In both the RPE/choroid and retina, genes elevated across all AMD grades were enriched for regulators of cell-mediated immunity. In the RPE/choroid, these included immunoglobulin genes, a number of cytokines, and several CD antigens associated with T cell activation. These findings provide strong support for the concept that the microenvironment in AMD eyes is pro-inflammatory, with increased numbers and/or activities of leukocytes that may be responsible for injury to resident RPE or choroidal cells. Moreover, the elevation of these transcripts at the earliest stages of AMD, even before disease may be clinically identified, may suggest early opportunities for therapeutic management, which would be a major advance.

Prediction of AMD status based on common molecular signature

One potentially important metric to validate the molecular signatures of the AMD eyes is to determine the predictive power of the disease modules to correctly assign new samples into the appropriate group. The authors constructed a computational classification model based on the twenty most significant genes from the globally upregulated RPE/choroid module. After training the model on subsets of the original cohort of microarrays, Newman et al. tested it on a second cohort of 47 microarrays. The model performed well, correctly classifying an average of 71% of the samples in the second cohort as either 'AMD' or 'normal. This result supports the finding of a globally upregulated set of genes across AMD stages in the RPE/choroid.

Functional enrichment of genes within protein interactomes

A hallmark of many systems-level studies is the integration of large datasets with molecular networks. These models become frameworks for further analyses, such as the identification of pathologically altered pathways or the discovery of central modulators of network function, which may serve as drug targets. Newman et al. used genes from statistically significant disease modules to retrieve protein association relationships from online interaction repositories. From this information, they constructed interactomes for RPE/choroid and retina. Data regarding macular versus extramacular expression and disease progression was then overlaid on the network. Both interactomes were significantly enriched for genes previously associated with AMD. In the macular retina, phototransduction elements decreased expression with increasing AMD severity. This measured decrease likely results from the loss of rod and cone photoreceptor cells observed in advanced AMD (for example, Figure 1D, E).

Areas for additional study

While the study by Newman et al. is notable as the first transcriptomics study to systematically analyze AMD cases and to so do with a very large sample cohort, several issues remain to be addressed by the field. Presumably, most of the mRNA changes detected will result in altered levels of their gene products. However, the relationship between changes in mRNA expression and protein production are not always linear. For example, a recent study analyzed gene expression in porcine tissues using three platforms (two that interrogated RNA levels and one that quantified proteins) [15]. By comparing the ratios of positively correlated genes common to the three technologies, the authors found good correspondence between transcript ratios and protein ratios for about 75% of these genes, with approximately 25% showing poor correspondence. Thus, integration of transcriptome profiling, as presented by Newman et al., with new and previously published proteomics surveys of AMD tissue [16-18] may resolve which transcripts are translated directly or are under post-transcriptional regulation.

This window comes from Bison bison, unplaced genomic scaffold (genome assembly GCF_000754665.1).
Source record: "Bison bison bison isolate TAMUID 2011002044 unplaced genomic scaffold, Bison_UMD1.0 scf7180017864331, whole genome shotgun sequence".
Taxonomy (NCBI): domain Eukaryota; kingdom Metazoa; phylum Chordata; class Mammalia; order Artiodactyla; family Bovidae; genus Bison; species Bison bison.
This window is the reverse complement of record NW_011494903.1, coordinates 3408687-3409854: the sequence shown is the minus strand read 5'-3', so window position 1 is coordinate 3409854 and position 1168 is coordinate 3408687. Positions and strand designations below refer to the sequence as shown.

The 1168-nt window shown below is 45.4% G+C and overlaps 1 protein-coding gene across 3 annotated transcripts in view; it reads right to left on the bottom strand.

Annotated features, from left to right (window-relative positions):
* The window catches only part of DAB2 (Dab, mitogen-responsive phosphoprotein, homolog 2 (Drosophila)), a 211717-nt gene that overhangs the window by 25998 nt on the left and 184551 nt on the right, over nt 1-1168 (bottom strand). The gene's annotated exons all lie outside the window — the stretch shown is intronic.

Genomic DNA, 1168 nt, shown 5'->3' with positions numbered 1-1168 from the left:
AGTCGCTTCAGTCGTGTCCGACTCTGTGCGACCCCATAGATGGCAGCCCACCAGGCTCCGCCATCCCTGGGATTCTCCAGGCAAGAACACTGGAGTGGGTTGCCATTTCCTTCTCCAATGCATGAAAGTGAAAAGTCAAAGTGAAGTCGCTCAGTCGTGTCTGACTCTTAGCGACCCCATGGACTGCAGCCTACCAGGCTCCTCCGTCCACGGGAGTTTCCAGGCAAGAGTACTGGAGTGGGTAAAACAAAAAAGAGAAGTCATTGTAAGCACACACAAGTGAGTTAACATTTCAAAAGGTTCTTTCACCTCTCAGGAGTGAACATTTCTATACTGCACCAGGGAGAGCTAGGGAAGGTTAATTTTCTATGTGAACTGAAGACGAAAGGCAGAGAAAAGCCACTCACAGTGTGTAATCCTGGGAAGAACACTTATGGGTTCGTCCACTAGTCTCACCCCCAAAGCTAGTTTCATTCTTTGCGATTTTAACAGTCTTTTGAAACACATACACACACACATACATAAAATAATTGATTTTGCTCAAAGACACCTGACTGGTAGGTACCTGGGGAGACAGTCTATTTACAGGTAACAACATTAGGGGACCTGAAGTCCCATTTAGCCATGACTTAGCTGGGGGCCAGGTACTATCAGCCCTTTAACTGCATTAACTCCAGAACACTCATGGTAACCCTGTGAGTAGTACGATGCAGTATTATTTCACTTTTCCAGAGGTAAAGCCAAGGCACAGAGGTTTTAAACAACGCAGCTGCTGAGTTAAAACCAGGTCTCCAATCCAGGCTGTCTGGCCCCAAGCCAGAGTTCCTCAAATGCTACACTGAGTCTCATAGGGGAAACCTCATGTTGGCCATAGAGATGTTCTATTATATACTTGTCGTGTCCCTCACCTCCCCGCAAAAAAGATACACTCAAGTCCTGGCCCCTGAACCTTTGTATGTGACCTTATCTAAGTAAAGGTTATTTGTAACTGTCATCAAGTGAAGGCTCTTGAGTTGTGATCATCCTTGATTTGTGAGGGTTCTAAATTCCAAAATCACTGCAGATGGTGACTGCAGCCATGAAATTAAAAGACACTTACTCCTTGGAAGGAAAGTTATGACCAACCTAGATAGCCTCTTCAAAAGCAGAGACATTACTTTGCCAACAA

In addition, methods are now available to assess not only the total abundance of mRNA molecules encoded by a gene, but also their specific transcripts and novel isoforms [19,20]. Distinct splicing isoforms of several genes are associated with both inherited and acquired diseases [21] and identifying the specific isoforms of AMD-associated molecules may reveal novel regulatory mechanisms.

There are several potential sources for transcriptional signals that vary between affected and unaffected tissues, including: altered expression of the gene within resident cells; degeneration of a cell type in disease that contributes a specific transcript in the healthy organ; and increased migration/proliferation of a cell type such that a new synthetic source for the mRNA has been introduced. The elevation of cellular immunity genes in all stages of AMD is very interesting, and may represent altered behavior of resident RPE/choroidal cells and/or the introduction of increased numbers of leukocytes in the choroid of eyes with AMD, as described previously with immunohistochemistry [22,23]. As Newman and colleagues point out, identifying the cellular source(s) of the AMD-associated transcripts will be important extensions of this work.

Finally, a clearer picture has emerged over the last several years of how variants in genes associated with the complement pathways influence risk of AMD [24]. An extension of the excellent studies by Newman and colleagues would be comparing the transcriptome of anatomically healthy eyes at genetically low- or high-risk for developing AMD. Identifying altered patterns of complement proteins has been explored in human tissues with known AMD-associated genotypes [25,26]. Systems based analysis of tissues with different genotypes may uncover the initial molecular events in eyes predisposed to disease, even before the genesis of any overt pathology.

Conclusions

The study by Newman et al. is a major contribution to the community, providing a comprehensive set of data for region-based (macular versus extramacular), tissue-based (retina versus RPE/choroid), and disease-based (control versus early, atrophic, and neovascular AMD) expression. Their findings will serve as a foundation for additional systems-level research including integration with proteomics, assessment of alternatively spliced transcripts, identification of novel transcripts, and determination of cell-specific contributions to gene expression. Systems-level approaches such as these will aid in unraveling the pathogenesis of this complex, blinding disorder.

List of abbreviations

AMD: age-related macular degeneration; CNV: choroidal neovascularization; GA: geographic atrophy; RPE: retinal pigment epithelium.

Competing interests

RM receives funding from Alcon Research, Ltd. to study the molecular biology and pathology of age-related macular degeneration. SSW has no competing interests.

Authors' contributions

All authors wrote the manuscript. All authors read and approved the final manuscript.

Acknowledgements

Support provided by the National Eye Institute (EY017451), NIH Bioinformatics T32 Training Grant (5T32GM082729-03) and the Hansjoerg E.J.W. Kolder M.D.,Ph.D. Professorship in Best Disease Research.

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Pre-publication history

The pre-publication history for this paper can be accessed here:

http://www.biomedcentral.com/1741-7015/10/21/prepub